Belarus: Danger ahead – EU response needed

Many EU capi­tals regard Belarus as an exten­sion of Russia and take little inte­rest in it. EU leaders are also uncom­for­ta­ble dealing with its long-time auto­cra­tic leader, Alex­an­der Lukas­henka. Such atti­tu­des make it hard for the EU to see the danger from Moscow’s efforts to pull the country into a closer embrace. These could easily de-sta­bi­lise the situa­tion in Belarus with serious con­se­quen­ces for Euro­pean security.

Here you can down­load the policy paper.


Why we should be paying atten­tion to Belarus

Belarus fell largely off the radar Euro­pean public after the pro-demo­cracy move­ment foun­de­red there in 2010. It shouldn’t have. The country has become the latest stage for Russia’s great-power ambi­ti­ons. Putin has rat­che­ted up the pres­sure on Belarus to inte­grate into a state union. This would put an end to Bela­ru­sian inde­pen­dence and would have serious con­se­quen­ces for the stra­te­gic situa­tion in Central and Eastern Europe. As it happens, a union of states might well open a con­ve­ni­ent path to a new pre­si­dency for Putin when his current term runs out.

Moscow’s most power­ful leverage over the Bela­ru­sian regime lies in the eco­no­mic depen­dency of the latter. The message: the pre­fe­ren­tial terms for its oil and natural gas sup­plies and loans will only con­ti­nue if Belarus sacri­fices its sov­er­eig­nty. Mean­while, the Kremlin is ramping up the acti­vi­ties of its poli­ti­cal net­works in Belarus as well.

Drag­ging his feet, Lukas­henka has managed to resist so far. While he has not called the union treaty into ques­tion, he none­theless insists on Belarus sov­er­eig­nty. Lukas­henka has no desire to become a gover­nor serving at Putin’s plea­sure, and he wants to keep Belarus well out of Russia’s con­flict with the West.

The aim of fending off the Kremlin’s embrace is one on which the inte­rests of the regime and the country’s natio­nal inte­rests coin­cide. A large majo­rity of the Bela­ru­sian popu­la­tion wants an inde­pen­dent Bela­ru­sian state with good rela­ti­ons with both Russia and the EU.

An inde­pen­dent Belarus lies in the EU’s stra­te­gic inte­rest as well. Should Putin succeed in gobb­ling up this little neigh­bour, this would be a serious blow to all hopes for demo­cra­tic change. The exten­sion of the deploy­ment zone of the Russian mili­tary – inclu­ding for the deploy­ment of nuclear mis­si­les – right up to the borders of Poland and Lit­hua­nia would be another con­se­quence, of no minor importance.

The dis­pa­rity in the poli­ti­cal, eco­no­mic and mili­tary power of the two states will make it nearly impos­si­ble for Lukas­henka to con­ti­nue resis­ting the pres­sure from the Kremlin inde­fi­ni­tely, unless, that is, the West creates some alter­na­tive breat­hing space for him. Pos­si­ble options include a part­ners­hip agree­ment, impro­ved access to the Euro­pean inter­nal market, energy-sector coope­ra­tion and the pro­mo­tion of medium-sized enter­pri­ses. Mem­bers­hip in the Council of Europe should also be con­si­de­red, pro­vi­ded that Lukas­henka is willing to eli­mi­nate the death penalty and reco­gnise the juris­dic­tion of the Euro­pean Court of Human Rights.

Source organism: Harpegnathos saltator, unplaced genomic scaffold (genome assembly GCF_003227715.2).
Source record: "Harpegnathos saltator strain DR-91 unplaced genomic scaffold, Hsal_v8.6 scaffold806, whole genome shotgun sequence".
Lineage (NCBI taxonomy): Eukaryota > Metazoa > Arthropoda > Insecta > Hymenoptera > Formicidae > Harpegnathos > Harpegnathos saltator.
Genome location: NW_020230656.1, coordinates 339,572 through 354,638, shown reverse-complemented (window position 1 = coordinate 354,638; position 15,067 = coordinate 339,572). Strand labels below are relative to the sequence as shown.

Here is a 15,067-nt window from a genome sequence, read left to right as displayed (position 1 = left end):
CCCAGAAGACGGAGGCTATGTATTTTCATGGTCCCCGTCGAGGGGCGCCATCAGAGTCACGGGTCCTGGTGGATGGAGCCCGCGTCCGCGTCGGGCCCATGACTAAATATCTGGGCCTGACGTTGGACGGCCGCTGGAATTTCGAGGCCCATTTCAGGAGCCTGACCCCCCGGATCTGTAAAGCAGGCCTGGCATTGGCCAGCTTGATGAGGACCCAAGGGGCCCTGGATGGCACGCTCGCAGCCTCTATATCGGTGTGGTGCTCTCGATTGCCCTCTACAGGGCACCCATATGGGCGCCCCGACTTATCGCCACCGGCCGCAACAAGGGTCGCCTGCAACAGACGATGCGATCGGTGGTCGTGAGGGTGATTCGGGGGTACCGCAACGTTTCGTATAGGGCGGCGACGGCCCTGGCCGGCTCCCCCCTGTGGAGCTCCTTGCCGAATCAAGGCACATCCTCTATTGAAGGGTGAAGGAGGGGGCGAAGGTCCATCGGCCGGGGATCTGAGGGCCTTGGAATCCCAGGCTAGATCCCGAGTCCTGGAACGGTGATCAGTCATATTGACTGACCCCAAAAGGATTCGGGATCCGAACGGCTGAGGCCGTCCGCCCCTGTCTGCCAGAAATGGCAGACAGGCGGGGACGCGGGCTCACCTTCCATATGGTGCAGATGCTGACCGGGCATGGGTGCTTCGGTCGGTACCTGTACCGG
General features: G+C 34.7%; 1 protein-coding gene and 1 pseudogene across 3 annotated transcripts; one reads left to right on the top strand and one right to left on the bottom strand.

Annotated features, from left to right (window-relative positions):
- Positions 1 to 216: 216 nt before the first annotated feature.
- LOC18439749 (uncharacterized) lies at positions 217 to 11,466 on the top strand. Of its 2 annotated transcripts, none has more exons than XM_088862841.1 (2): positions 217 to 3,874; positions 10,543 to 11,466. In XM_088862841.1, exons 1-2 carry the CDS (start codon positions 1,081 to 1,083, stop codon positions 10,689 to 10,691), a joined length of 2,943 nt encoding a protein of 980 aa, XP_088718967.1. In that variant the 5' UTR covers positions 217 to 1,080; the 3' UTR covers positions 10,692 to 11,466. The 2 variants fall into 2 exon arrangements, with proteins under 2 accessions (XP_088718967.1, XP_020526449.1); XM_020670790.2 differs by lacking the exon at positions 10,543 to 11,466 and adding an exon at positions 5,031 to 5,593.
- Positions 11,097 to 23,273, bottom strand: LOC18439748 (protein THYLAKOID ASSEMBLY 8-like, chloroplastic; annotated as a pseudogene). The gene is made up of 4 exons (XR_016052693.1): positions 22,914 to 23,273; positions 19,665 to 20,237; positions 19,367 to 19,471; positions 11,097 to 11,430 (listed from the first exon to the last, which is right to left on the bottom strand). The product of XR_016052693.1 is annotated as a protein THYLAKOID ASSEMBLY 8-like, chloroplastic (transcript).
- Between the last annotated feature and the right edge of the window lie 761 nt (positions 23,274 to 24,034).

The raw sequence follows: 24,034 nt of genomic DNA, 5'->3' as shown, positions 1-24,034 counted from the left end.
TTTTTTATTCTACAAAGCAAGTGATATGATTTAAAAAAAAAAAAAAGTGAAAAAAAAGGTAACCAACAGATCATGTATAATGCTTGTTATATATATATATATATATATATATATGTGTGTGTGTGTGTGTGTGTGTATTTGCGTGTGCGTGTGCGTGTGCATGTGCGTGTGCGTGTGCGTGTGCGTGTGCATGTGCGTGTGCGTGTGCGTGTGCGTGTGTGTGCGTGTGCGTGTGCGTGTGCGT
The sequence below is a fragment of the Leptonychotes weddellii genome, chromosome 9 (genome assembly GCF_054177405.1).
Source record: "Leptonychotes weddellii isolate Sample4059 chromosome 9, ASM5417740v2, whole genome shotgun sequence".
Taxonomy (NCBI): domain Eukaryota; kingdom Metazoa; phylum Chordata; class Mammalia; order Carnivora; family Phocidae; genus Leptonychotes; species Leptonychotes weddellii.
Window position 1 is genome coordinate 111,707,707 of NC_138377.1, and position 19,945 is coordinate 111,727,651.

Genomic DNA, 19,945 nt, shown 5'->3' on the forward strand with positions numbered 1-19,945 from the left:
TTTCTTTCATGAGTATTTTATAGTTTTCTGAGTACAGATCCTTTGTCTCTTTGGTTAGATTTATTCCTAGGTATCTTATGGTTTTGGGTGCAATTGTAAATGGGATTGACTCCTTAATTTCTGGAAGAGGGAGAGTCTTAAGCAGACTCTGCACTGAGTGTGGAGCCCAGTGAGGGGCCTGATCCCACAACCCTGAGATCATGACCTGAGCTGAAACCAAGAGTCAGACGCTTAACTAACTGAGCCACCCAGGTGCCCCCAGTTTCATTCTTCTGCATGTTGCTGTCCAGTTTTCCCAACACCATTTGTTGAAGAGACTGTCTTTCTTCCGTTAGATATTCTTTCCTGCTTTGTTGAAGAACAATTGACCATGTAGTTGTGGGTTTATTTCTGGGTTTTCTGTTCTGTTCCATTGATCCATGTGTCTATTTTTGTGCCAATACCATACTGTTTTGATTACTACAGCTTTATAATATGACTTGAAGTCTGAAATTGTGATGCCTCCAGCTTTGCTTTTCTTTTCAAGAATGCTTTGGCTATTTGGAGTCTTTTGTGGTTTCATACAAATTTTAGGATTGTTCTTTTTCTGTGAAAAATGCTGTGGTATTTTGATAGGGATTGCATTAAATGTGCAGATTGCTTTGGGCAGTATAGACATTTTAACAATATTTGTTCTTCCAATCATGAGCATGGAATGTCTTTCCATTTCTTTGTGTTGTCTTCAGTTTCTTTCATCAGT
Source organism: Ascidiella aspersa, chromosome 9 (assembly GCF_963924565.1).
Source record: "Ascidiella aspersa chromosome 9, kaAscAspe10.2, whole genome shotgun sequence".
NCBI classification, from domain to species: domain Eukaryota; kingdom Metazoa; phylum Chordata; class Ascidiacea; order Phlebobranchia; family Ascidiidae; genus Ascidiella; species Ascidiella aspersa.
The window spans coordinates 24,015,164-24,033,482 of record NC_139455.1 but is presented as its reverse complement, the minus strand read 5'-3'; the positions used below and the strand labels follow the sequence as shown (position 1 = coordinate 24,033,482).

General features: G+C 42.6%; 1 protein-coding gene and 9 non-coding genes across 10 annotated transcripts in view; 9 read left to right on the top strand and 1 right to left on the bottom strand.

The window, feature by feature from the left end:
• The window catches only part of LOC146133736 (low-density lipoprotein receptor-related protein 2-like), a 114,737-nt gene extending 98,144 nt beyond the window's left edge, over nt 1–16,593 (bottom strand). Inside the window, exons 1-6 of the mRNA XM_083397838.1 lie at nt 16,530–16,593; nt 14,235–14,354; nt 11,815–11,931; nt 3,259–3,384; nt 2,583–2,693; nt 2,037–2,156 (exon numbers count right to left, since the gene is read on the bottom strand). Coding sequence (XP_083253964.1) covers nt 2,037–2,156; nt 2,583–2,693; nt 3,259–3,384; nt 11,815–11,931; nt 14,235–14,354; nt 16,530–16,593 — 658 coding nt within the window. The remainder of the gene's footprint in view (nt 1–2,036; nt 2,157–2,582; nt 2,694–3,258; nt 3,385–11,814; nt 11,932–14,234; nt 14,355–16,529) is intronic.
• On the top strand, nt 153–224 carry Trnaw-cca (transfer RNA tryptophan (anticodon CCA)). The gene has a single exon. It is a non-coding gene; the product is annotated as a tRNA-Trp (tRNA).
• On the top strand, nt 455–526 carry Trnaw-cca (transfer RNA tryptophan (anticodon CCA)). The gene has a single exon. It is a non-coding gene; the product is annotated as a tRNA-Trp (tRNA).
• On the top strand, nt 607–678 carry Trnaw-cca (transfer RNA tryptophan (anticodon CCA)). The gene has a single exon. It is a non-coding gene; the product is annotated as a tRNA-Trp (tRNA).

The EU must find a way to streng­t­hen Bela­ru­sian inde­pen­dence without lending legi­ti­macy to Lukashenka’s dic­ta­to­rial reign. It cannot and must not gua­ran­tee him lifel­ong rule. But it could offer him the pro­spect of impro­ved rela­ti­ons with the West that are not tied to con­di­ti­ons that would lead strai­ght to his resi­gna­tion. At a minimum, the EU would have to insist that Lukas­henka allow civil society to breathe. Demo­cracy grows from the bottom up.

We should not treat Belarus like a fore­court of the Kremlin. There are many there who see them­sel­ves as Euro­peans. Visa-free travel, scho­l­ar­s­hip pro­gram­mes and cul­tu­ral exchange would be oxygen for demo­cra­tic civil society in Belarus. The pro­mo­tion of small- and medium-sized enter­pri­ses would reduce depen­dency on a too-power­ful state. The EU should con­cen­trate on these cata­lysts for change in its policy towards Belarus.

This policy paper by John Lough, a British expert on Eastern Europe, ana­ly­ses the ten­si­ons between Belarus, Russia and the EU and dis­cus­ses poli­ti­cal mea­su­res that might help to streng­t­hen Bela­ru­sian inde­pen­dence. In view of the pres­sure being exerted Russia, it is high time that the EU pursued an active policy towards Belarus.

Berlin, in October 2019

Marie­luise Beck, Ralf Fücks
Center for Liberal Moder­nity (LibMod)

Here you can down­load the full policy paper.


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